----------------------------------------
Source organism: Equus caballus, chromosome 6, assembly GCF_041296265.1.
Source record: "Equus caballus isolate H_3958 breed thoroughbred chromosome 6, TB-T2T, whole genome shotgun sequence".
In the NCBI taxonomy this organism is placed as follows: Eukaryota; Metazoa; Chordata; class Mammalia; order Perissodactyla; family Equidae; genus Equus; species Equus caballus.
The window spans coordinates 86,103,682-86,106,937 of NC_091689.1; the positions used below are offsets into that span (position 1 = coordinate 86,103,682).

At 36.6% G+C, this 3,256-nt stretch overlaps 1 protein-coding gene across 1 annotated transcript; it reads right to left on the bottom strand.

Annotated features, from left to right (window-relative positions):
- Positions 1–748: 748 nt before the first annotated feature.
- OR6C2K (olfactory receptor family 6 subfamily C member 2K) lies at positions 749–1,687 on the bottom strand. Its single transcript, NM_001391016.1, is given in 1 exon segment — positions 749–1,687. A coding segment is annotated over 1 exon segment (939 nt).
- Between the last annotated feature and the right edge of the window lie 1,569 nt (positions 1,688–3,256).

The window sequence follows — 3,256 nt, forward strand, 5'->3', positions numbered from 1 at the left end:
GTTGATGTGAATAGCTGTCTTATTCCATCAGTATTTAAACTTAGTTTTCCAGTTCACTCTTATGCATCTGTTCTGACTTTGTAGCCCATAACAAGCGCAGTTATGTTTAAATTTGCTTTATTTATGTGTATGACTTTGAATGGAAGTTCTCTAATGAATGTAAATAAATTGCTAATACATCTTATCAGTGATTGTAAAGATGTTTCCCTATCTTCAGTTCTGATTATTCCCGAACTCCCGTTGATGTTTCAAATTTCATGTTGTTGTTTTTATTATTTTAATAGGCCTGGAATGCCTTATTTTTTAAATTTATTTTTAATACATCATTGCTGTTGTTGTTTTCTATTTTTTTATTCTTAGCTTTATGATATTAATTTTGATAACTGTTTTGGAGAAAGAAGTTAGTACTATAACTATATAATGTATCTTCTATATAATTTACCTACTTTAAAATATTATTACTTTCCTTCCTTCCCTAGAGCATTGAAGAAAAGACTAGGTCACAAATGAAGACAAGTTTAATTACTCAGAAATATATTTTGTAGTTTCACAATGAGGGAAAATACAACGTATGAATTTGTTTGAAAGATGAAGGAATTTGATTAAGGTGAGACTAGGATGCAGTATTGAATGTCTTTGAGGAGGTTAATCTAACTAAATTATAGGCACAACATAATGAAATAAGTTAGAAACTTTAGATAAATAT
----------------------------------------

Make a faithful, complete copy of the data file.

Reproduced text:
Source organism: Equus caballus, chromosome 6, assembly GCF_041296265.1.
Source record: "Equus caballus isolate H_3958 breed thoroughbred chromosome 6, TB-T2T, whole genome shotgun sequence".
In the NCBI taxonomy this organism is placed as follows: Eukaryota; Metazoa; Chordata; class Mammalia; order Perissodactyla; family Equidae; genus Equus; species Equus caballus.
The window spans coordinates 86,103,682-86,106,937 of NC_091689.1; the positions used below are offsets into that span (position 1 = coordinate 86,103,682).

At 36.6% G+C, this 3,256-nt stretch overlaps 1 protein-coding gene across 1 annotated transcript; it reads right to left on the bottom strand.

Annotated features, from left to right (window-relative positions):
- Positions 1–748: 748 nt before the first annotated feature.
- OR6C2K (olfactory receptor family 6 subfamily C member 2K) lies at positions 749–1,687 on the bottom strand. Its single transcript, NM_001391016.1, is given in 1 exon segment — positions 749–1,687. A coding segment is annotated over 1 exon segment (939 nt).
- Between the last annotated feature and the right edge of the window lie 1,569 nt (positions 1,688–3,256).

The window sequence follows — 3,256 nt, forward strand, 5'->3', positions numbered from 1 at the left end:
GTTGATGTGAATAGCTGTCTTATTCCATCAGTATTTAAACTTAGTTTTCCAGTTCACTCTTATGCATCTGTTCTGACTTTGTAGCCCATAACAAGCGCAGTTATGTTTAAATTTGCTTTATTTATGTGTATGACTTTGAATGGAAGTTCTCTAATGAATGTAAATAAATTGCTAATACATCTTATCAGTGATTGTAAAGATGTTTCCCTATCTTCAGTTCTGATTATTCCCGAACTCCCGTTGATGTTTCAAATTTCATGTTGTTGTTTTTATTATTTTAATAGGCCTGGAATGCCTTATTTTTTAAATTTATTTTTAATACATCATTGCTGTTGTTGTTTTCTATTTTTTTATTCTTAGCTTTATGATATTAATTTTGATAACTGTTTTGGAGAAAGAAGTTAGTACTATAACTATATAATGTATCTTCTATATAATTTACCTACTTTAAAATATTATTACTTTCCTTCCTTCCCTAGAGCATTGAAGAAAAGACTAGGTCACAAATGAAGACAAGTTTAATTACTCAGAAATATATTTTGTAGTTTCACAATGAGGGAAAATACAACGTATGAATTTGTTTGAAAGATGAAGGAATTTGATTAAGGTGAGACTAGGATGCAGTATTGAATGTCTTTGAGGAGGTTAATCTAACTAAATTATAGGCACAACATAATGAAATAAGTTAGAAACTTTAGATAAATAT